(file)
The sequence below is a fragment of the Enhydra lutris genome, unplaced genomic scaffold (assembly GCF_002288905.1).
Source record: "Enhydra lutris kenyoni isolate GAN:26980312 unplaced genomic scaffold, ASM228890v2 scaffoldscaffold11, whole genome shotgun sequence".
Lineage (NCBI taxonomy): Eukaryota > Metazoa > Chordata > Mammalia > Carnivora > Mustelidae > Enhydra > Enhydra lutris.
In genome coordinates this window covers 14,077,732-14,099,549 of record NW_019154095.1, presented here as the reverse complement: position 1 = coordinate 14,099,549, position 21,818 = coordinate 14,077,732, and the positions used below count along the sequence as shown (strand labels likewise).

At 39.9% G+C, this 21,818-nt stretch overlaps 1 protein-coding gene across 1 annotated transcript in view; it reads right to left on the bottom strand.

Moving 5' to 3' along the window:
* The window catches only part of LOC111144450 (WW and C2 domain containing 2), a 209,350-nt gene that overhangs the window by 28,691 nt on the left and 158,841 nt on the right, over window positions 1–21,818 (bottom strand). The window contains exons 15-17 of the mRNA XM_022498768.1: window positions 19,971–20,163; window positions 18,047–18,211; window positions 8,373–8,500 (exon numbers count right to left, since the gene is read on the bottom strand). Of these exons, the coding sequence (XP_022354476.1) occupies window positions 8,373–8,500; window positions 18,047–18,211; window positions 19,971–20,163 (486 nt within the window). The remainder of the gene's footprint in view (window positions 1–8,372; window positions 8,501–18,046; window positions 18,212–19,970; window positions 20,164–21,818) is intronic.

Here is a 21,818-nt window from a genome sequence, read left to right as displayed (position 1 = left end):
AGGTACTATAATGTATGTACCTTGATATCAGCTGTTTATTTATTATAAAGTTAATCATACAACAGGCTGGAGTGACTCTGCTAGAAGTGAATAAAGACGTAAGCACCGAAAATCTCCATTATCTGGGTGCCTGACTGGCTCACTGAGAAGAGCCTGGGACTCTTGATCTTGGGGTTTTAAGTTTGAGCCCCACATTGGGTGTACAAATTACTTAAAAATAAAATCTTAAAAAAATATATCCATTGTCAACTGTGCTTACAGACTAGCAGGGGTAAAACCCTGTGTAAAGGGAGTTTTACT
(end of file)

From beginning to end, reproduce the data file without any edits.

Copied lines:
The sequence below is a fragment of the Enhydra lutris genome, unplaced genomic scaffold (assembly GCF_002288905.1).
Source record: "Enhydra lutris kenyoni isolate GAN:26980312 unplaced genomic scaffold, ASM228890v2 scaffoldscaffold11, whole genome shotgun sequence".
Lineage (NCBI taxonomy): Eukaryota > Metazoa > Chordata > Mammalia > Carnivora > Mustelidae > Enhydra > Enhydra lutris.
In genome coordinates this window covers 14,077,732-14,099,549 of record NW_019154095.1, presented here as the reverse complement: position 1 = coordinate 14,099,549, position 21,818 = coordinate 14,077,732, and the positions used below count along the sequence as shown (strand labels likewise).

At 39.9% G+C, this 21,818-nt stretch overlaps 1 protein-coding gene across 1 annotated transcript in view; it reads right to left on the bottom strand.

Moving 5' to 3' along the window:
* The window catches only part of LOC111144450 (WW and C2 domain containing 2), a 209,350-nt gene that overhangs the window by 28,691 nt on the left and 158,841 nt on the right, over window positions 1–21,818 (bottom strand). The window contains exons 15-17 of the mRNA XM_022498768.1: window positions 19,971–20,163; window positions 18,047–18,211; window positions 8,373–8,500 (exon numbers count right to left, since the gene is read on the bottom strand). Of these exons, the coding sequence (XP_022354476.1) occupies window positions 8,373–8,500; window positions 18,047–18,211; window positions 19,971–20,163 (486 nt within the window). The remainder of the gene's footprint in view (window positions 1–8,372; window positions 8,501–18,046; window positions 18,212–19,970; window positions 20,164–21,818) is intronic.

Here is a 21,818-nt window from a genome sequence, read left to right as displayed (position 1 = left end):
AGGTACTATAATGTATGTACCTTGATATCAGCTGTTTATTTATTATAAAGTTAATCATACAACAGGCTGGAGTGACTCTGCTAGAAGTGAATAAAGACGTAAGCACCGAAAATCTCCATTATCTGGGTGCCTGACTGGCTCACTGAGAAGAGCCTGGGACTCTTGATCTTGGGGTTTTAAGTTTGAGCCCCACATTGGGTGTACAAATTACTTAAAAATAAAATCTTAAAAAAATATATCCATTGTCAACTGTGCTTACAGACTAGCAGGGGTAAAACCCTGTGTAAAGGGAGTTTTACT